Before any regard comment here as cynical, consider that no one—but for talking heads, of course—is so cynical as nominees, both of whom plan to further benefit have-a-whole-lot-alreadys at expense of never-had-much-in-first-places, albeit in slightly different “free-market” ways. Which, in combination with aforementioned excuses, is also excuse they were long ago anointed.

So much for “change.” Well, except for that to give to homeless persons outside 7-11s across national-security state. Those of us who go gracefully—thanks to capitalist (real) god—should prepare to reach deeper for that change.

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By Don Vito, January 29, 2008 at 9:33 pm Link to this comment
(Unregistered commenter)

So let me get this straight: you claim to be some sort of religious minister, yet you spend what seems to be about 95% of your fucking time posting on this site, and about 95% of your posts involve name calling, bullying, and a mix of other annoying behaviors.

You’re a real man of god, huh?  Do tell me… how do you ever find the time to minister to your flock when you spend 95% of your time enlightening the unwashed masses at truthdig?  It must be hard, all the demands placed upon you.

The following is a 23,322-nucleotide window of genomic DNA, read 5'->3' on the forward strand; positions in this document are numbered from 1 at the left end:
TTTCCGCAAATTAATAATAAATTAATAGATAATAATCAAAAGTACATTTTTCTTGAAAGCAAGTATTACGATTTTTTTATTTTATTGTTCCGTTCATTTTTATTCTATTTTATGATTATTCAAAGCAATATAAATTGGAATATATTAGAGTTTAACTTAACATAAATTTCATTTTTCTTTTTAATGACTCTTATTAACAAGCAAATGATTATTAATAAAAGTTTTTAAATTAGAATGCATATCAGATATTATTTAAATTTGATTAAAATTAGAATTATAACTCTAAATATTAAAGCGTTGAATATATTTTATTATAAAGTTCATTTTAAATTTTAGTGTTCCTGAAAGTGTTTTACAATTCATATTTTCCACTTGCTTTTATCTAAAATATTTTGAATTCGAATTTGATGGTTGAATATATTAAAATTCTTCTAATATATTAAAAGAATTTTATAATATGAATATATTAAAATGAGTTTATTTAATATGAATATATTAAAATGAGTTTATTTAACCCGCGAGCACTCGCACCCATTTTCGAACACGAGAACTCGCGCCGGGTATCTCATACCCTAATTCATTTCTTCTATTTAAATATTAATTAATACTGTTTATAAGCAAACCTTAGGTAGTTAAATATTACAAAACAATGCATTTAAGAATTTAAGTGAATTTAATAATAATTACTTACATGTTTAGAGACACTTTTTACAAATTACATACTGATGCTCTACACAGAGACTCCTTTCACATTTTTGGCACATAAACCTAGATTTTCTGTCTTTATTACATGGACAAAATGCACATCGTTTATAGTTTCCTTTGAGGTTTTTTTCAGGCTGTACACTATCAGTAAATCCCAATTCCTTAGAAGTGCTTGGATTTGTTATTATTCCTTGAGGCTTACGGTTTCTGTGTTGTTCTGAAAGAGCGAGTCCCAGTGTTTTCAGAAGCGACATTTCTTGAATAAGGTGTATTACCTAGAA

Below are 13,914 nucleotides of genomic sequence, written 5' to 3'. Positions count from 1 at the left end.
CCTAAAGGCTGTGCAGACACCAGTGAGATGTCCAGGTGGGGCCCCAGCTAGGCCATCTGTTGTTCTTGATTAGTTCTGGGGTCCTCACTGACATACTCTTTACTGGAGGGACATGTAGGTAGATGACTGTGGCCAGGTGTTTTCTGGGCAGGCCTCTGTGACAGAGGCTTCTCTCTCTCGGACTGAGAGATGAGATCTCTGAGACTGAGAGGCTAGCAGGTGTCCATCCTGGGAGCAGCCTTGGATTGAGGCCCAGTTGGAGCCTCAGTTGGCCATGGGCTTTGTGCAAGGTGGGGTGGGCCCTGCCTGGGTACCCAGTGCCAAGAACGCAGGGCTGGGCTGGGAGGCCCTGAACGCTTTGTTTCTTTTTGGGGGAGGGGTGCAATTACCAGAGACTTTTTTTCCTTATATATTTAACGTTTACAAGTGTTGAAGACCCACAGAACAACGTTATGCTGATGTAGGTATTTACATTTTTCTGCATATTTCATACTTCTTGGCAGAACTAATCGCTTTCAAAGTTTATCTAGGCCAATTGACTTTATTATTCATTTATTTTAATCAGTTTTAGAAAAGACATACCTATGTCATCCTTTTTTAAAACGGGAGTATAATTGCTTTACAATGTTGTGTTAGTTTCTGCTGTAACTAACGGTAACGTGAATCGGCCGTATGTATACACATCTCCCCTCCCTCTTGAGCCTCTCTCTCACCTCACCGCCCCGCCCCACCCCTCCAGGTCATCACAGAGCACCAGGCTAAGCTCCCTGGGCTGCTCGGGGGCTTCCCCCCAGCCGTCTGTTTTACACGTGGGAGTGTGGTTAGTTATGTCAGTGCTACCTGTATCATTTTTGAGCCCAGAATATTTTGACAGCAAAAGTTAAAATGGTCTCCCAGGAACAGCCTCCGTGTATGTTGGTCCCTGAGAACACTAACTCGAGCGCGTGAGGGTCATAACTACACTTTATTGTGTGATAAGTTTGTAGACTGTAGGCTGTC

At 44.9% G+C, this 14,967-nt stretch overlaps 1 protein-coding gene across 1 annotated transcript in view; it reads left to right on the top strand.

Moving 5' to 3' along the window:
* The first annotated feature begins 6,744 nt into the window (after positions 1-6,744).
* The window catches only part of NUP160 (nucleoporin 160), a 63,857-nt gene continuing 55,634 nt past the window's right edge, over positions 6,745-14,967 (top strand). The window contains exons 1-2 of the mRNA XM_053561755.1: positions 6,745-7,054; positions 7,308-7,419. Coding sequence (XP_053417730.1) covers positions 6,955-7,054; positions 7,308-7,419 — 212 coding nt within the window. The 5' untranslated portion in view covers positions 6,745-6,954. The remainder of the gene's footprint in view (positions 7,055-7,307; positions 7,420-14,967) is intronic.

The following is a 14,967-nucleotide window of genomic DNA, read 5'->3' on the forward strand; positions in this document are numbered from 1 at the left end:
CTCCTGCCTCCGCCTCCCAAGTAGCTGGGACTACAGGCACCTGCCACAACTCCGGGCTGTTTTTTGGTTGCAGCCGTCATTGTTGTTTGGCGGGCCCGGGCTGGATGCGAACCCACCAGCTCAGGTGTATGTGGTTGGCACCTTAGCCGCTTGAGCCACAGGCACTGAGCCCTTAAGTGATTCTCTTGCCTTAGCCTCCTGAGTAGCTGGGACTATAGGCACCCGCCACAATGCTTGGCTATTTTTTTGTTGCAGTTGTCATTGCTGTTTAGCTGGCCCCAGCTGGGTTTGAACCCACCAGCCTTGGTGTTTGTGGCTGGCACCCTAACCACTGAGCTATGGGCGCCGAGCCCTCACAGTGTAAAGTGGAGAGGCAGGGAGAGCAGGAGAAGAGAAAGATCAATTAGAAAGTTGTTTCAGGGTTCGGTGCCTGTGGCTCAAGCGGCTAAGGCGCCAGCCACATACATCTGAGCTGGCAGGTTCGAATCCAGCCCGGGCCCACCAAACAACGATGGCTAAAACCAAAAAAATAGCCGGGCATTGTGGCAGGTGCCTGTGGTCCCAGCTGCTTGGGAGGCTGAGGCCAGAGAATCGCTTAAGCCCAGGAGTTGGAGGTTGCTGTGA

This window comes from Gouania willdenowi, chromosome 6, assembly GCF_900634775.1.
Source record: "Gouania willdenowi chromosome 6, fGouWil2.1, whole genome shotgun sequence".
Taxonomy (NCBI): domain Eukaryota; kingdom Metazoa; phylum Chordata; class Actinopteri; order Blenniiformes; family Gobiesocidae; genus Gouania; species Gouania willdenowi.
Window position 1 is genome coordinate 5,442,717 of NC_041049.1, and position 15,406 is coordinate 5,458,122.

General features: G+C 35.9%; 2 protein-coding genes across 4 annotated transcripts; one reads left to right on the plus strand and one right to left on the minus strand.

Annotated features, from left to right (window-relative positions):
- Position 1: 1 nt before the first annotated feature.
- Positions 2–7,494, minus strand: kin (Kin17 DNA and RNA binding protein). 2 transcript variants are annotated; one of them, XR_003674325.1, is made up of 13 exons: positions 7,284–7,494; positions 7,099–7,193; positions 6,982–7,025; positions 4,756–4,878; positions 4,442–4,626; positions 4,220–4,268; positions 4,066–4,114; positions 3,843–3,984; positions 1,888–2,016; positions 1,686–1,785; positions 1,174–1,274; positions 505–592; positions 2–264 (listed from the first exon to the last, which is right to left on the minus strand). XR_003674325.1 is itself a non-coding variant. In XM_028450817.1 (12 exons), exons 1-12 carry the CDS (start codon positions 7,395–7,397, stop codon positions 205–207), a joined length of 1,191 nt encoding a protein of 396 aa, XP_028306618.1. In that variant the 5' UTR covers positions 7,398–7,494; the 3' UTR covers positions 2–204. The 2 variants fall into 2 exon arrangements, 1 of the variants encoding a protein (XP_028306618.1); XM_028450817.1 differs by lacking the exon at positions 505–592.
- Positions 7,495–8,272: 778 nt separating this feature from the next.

You and Dougie-boy scamper to these newly-posted articles like kittens to a dish of warm milk and breathlessly post your oh-so-worldly comments, laced with just the right tone of smugness, yet benevolence, satisfied that you’ve been able to set the world straight, yet again.  What a grand achievement!

Critique McCain’s policies all you want, but he’s got more principle and honor in his left testicle than what’s contained in your entire, whining, elitist, left-wing, socialism-loving body.

Yeah, I’m sure you could have withstood 5+ years of torture… Yeah, I’m sure you would have remained in captivity with your comrades when the enemy offered to let you go, right?  RIGHT???

What a fucking joke…  you, Dougie and all of truthdig.

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By Maani, January 29, 2008 at 8:47 pm Link to this comment

I’m not sure which is scarier: the fact that so many people are backing this war-mongering, Reaganomic moron, or that Giuliani (now thankfully out of the race) is throwing his support behind this war-mongering, Reaganomic moron.

Peace (?)

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By KYJurisDoctor, January 29, 2008 at 8:35 pm Link to this comment
(Unregistered commenter)

Let’s get rid of Mitt “I’ll flip flop on any issue” Romney.